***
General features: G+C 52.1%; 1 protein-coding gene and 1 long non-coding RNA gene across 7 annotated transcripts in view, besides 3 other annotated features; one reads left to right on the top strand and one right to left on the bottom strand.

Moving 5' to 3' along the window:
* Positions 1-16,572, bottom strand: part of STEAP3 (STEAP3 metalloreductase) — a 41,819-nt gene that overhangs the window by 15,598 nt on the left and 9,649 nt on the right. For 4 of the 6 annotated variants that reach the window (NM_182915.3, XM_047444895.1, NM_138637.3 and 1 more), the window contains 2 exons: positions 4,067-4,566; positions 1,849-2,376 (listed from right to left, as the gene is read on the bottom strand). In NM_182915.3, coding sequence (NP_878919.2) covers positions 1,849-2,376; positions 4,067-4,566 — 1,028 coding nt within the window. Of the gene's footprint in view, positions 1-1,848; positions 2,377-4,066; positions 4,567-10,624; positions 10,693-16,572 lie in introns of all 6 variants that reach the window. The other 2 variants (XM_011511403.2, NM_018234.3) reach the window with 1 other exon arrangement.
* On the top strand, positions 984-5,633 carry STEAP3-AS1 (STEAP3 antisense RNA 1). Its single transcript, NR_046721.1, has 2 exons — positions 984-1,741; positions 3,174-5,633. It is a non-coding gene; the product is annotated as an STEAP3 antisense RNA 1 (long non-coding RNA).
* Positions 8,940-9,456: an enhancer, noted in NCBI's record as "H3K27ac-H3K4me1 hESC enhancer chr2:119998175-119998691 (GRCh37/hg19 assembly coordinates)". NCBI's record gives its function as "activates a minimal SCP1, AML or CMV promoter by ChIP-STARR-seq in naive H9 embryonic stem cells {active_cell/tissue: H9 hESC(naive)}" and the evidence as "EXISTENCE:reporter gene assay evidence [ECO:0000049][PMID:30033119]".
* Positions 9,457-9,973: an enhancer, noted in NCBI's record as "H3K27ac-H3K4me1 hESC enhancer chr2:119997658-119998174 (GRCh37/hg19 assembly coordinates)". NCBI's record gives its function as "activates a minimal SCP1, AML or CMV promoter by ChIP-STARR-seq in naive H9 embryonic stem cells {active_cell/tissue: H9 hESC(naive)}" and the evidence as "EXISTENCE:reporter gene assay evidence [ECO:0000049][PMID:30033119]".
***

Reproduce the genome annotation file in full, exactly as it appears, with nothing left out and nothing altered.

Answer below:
General features: G+C 52.1%; 1 protein-coding gene and 1 long non-coding RNA gene across 7 annotated transcripts in view, besides 3 other annotated features; one reads left to right on the top strand and one right to left on the bottom strand.

Moving 5' to 3' along the window:
* Positions 1-16,572, bottom strand: part of STEAP3 (STEAP3 metalloreductase) — a 41,819-nt gene that overhangs the window by 15,598 nt on the left and 9,649 nt on the right. For 4 of the 6 annotated variants that reach the window (NM_182915.3, XM_047444895.1, NM_138637.3 and 1 more), the window contains 2 exons: positions 4,067-4,566; positions 1,849-2,376 (listed from right to left, as the gene is read on the bottom strand). In NM_182915.3, coding sequence (NP_878919.2) covers positions 1,849-2,376; positions 4,067-4,566 — 1,028 coding nt within the window. Of the gene's footprint in view, positions 1-1,848; positions 2,377-4,066; positions 4,567-10,624; positions 10,693-16,572 lie in introns of all 6 variants that reach the window. The other 2 variants (XM_011511403.2, NM_018234.3) reach the window with 1 other exon arrangement.
* On the top strand, positions 984-5,633 carry STEAP3-AS1 (STEAP3 antisense RNA 1). Its single transcript, NR_046721.1, has 2 exons — positions 984-1,741; positions 3,174-5,633. It is a non-coding gene; the product is annotated as an STEAP3 antisense RNA 1 (long non-coding RNA).
* Positions 8,940-9,456: an enhancer, noted in NCBI's record as "H3K27ac-H3K4me1 hESC enhancer chr2:119998175-119998691 (GRCh37/hg19 assembly coordinates)". NCBI's record gives its function as "activates a minimal SCP1, AML or CMV promoter by ChIP-STARR-seq in naive H9 embryonic stem cells {active_cell/tissue: H9 hESC(naive)}" and the evidence as "EXISTENCE:reporter gene assay evidence [ECO:0000049][PMID:30033119]".
* Positions 9,457-9,973: an enhancer, noted in NCBI's record as "H3K27ac-H3K4me1 hESC enhancer chr2:119997658-119998174 (GRCh37/hg19 assembly coordinates)". NCBI's record gives its function as "activates a minimal SCP1, AML or CMV promoter by ChIP-STARR-seq in naive H9 embryonic stem cells {active_cell/tissue: H9 hESC(naive)}" and the evidence as "EXISTENCE:reporter gene assay evidence [ECO:0000049][PMID:30033119]".